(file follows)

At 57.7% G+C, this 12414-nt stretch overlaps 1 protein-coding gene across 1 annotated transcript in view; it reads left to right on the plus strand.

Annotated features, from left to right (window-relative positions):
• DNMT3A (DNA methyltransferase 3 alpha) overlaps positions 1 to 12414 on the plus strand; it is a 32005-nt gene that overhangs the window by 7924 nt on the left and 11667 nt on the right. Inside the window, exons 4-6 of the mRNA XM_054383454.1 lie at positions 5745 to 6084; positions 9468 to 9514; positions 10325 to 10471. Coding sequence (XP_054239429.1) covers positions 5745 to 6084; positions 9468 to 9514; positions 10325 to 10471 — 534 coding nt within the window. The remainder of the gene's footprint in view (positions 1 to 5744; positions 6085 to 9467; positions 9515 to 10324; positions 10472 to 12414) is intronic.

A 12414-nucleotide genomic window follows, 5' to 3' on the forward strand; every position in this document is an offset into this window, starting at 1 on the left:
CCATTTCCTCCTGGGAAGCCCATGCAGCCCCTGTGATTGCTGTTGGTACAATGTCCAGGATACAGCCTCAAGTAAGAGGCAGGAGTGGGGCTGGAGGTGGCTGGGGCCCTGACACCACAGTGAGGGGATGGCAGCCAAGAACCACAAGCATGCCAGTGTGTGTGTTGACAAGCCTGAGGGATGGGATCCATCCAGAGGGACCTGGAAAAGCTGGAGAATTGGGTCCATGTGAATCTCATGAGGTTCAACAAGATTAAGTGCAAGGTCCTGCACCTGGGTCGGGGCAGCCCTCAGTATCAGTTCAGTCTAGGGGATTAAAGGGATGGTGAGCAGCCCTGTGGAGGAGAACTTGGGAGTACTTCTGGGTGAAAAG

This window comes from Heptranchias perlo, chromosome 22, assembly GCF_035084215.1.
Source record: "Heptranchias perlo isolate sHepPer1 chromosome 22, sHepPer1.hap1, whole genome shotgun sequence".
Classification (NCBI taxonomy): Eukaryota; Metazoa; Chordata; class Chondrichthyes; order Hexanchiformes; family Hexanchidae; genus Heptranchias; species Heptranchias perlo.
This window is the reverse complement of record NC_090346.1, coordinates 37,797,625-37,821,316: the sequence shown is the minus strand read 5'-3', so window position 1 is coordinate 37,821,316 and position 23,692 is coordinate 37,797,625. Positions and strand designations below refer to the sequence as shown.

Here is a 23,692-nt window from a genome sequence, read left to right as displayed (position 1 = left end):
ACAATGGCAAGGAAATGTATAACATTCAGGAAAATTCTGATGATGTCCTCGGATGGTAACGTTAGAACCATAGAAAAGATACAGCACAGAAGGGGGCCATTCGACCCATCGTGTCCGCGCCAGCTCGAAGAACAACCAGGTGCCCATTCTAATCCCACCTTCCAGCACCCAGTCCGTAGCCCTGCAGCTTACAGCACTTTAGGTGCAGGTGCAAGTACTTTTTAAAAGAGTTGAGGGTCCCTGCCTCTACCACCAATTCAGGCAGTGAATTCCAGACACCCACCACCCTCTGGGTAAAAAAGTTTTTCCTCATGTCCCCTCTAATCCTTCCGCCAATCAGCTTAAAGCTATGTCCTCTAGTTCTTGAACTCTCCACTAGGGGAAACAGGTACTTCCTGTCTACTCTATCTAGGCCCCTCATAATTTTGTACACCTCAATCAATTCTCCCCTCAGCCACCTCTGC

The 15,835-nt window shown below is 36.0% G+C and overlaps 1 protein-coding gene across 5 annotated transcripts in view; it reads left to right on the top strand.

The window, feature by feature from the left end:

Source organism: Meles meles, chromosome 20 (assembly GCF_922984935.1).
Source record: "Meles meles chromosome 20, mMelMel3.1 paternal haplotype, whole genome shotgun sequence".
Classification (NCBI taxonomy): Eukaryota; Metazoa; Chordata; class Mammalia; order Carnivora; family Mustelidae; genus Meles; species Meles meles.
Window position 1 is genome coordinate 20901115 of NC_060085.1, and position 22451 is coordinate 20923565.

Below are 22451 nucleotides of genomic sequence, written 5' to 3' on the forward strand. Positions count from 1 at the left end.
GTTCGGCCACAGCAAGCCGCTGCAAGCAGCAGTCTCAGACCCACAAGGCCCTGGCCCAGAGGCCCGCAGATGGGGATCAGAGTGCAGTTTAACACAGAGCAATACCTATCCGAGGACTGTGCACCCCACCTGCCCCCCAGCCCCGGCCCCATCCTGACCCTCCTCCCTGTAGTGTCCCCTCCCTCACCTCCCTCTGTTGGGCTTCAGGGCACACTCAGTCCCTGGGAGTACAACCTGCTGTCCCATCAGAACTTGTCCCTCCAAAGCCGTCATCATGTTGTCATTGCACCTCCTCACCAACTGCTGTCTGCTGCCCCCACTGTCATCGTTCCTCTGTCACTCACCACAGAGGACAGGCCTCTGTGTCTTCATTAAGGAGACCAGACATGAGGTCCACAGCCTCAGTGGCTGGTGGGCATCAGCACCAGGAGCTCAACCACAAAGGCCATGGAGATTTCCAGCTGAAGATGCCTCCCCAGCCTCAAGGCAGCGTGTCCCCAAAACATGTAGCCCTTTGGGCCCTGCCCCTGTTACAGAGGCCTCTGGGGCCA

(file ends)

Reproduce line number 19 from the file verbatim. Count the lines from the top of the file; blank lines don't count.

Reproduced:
GTTCGGCCACAGCAAGCCGCTGCAAGCAGCAGTCTCAGACCCACAAGGCCCTGGCCCAGAGGCCCGCAGATGGGGATCAGAGTGCAGTTTAACACAGAGCAATACCTATCCGAGGACTGTGCACCCCACCTGCCCCCCAGCCCCGGCCCCATCCTGACCCTCCTCCCTGTAGTGTCCCCTCCCTCACCTCCCTCTGTTGGGCTTCAGGGCACACTCAGTCCCTGGGAGTACAACCTGCTGTCCCATCAGAACTTGTCCCTCCAAAGCCGTCATCATGTTGTCATTGCACCTCCTCACCAACTGCTGTCTGCTGCCCCCACTGTCATCGTTCCTCTGTCACTCACCACAGAGGACAGGCCTCTGTGTCTTCATTAAGGAGACCAGACATGAGGTCCACAGCCTCAGTGGCTGGTGGGCATCAGCACCAGGAGCTCAACCACAAAGGCCATGGAGATTTCCAGCTGAAGATGCCTCCCCAGCCTCAAGGCAGCGTGTCCCCAAAACATGTAGCCCTTTGGGCCCTGCCCCTGTTACAGAGGCCTCTGGGGCCA